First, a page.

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Breast Cancer Awareness Month: New BRCA Gene Mutation Guidelines

Publication: KTBC-TV (FOX, Austin)
10/28/2019

Rachel Belkin is a teacher, a wife, a mother of two and a 10-year breast cancer survivor.

When FOX 7 Austin first met Belkin in 2017, she had just had her ovaries removed. 

Belkin says she's not back to where she was before the cancer. "I know it's somewhat of a cliché but it's a new normal that we have to adjust to."

And she certainly has adjusted. This summer, Belkin's family hiked in Canada for vacation.

Just last month, Belkin, her father and her son rode 25 miles from the Texas Mamma Jamma Ride.

Belkin has the BRCA gene mutation. When a breast cancer gene is mutated it may no longer help prevent breast cancer. Because of this, people with BRCA have a 70-90% chance of getting breast cancer.

"You see the ability to diagnose a BRCA gene or one of the other cancer genes is really the ability to prevent cancer and cure cancer before it ever starts," says Dr. Debra Patt, executive vice president of Texas Oncology.

Dr. Patt breaks down the new BRCA guidelines.

"So the guideline from the U.S. Preventative Task Force is really a call to action for primary care providers to ask women who are survivors of breast cancer or who have a strong family history of breast cancer, ovarian cancer, peritoneal cancer, prostate cancer or pancreas cancer about that cancer history to try to estimate their risk of having one of these heritable mutations," says Dr. Patt.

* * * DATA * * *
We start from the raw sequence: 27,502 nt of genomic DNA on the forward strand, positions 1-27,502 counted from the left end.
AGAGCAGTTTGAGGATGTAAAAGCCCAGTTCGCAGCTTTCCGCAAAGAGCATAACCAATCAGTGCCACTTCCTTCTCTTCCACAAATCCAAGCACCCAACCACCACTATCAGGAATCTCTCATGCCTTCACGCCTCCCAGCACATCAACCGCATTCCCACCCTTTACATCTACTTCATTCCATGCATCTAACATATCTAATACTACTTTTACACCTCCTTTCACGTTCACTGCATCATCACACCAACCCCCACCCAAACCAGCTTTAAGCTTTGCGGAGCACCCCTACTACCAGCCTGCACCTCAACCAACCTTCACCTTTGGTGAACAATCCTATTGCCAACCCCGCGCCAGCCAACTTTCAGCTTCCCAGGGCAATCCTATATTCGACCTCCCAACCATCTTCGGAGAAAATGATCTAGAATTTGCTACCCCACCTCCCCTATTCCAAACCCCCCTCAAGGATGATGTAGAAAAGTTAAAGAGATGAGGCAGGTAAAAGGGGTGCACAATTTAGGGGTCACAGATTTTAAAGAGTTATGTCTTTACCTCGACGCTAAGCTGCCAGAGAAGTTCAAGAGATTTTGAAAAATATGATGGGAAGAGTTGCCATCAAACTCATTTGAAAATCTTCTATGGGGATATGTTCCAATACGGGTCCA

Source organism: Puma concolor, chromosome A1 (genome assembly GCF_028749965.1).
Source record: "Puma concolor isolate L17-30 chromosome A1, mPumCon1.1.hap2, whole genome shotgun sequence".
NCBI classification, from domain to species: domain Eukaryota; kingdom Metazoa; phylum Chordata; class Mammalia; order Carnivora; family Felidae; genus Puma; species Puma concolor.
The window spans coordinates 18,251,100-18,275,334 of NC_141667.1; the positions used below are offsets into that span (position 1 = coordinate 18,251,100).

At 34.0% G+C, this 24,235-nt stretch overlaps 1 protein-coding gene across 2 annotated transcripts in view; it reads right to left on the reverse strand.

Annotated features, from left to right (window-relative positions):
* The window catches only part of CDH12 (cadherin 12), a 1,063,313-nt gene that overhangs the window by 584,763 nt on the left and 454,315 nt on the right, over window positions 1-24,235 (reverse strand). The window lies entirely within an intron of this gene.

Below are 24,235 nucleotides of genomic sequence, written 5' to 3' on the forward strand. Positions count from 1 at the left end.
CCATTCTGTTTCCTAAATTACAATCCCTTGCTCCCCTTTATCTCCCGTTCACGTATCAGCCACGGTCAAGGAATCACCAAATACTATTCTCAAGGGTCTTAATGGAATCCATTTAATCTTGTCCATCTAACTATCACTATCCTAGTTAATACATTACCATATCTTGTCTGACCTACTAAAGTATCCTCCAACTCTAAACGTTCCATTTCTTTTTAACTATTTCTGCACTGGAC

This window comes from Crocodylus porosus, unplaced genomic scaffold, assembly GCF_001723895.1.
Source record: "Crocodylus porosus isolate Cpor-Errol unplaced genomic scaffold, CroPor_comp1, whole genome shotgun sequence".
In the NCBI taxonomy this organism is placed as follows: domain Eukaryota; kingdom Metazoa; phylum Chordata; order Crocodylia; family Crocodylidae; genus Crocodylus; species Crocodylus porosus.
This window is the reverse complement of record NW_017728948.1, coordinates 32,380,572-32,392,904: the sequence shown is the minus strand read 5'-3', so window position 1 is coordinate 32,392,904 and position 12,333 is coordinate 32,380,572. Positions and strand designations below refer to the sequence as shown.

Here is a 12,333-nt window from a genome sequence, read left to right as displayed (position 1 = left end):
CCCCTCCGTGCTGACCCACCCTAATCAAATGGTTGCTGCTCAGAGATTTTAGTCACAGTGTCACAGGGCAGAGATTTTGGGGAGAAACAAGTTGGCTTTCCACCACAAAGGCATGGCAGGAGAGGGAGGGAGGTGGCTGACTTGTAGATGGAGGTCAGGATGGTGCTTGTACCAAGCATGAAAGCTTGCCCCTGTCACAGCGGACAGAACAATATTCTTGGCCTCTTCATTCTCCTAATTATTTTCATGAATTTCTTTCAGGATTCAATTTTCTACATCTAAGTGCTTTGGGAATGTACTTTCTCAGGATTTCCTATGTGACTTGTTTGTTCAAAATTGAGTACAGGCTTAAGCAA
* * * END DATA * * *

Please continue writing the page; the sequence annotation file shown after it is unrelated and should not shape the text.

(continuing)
This means asking about family history then referring the patient to testing a cancer specialist or a genetic counselor. 

Belkin says when it's time she'll have that conversation with her children. Right now, Belkin says she's focused on the moment and on helping through her blog.

"I help people live happier healthier lives on a budget," Belkin says. She says her audience doesn't have a lot of extra time or extra money usually and still want to live fulfilled lives, so she helps them find easy ways to live a little happier and a little healthier."

Because she's been able to do just that for herself and will continue for a long time to come.

View the full story at KTBC-TV.

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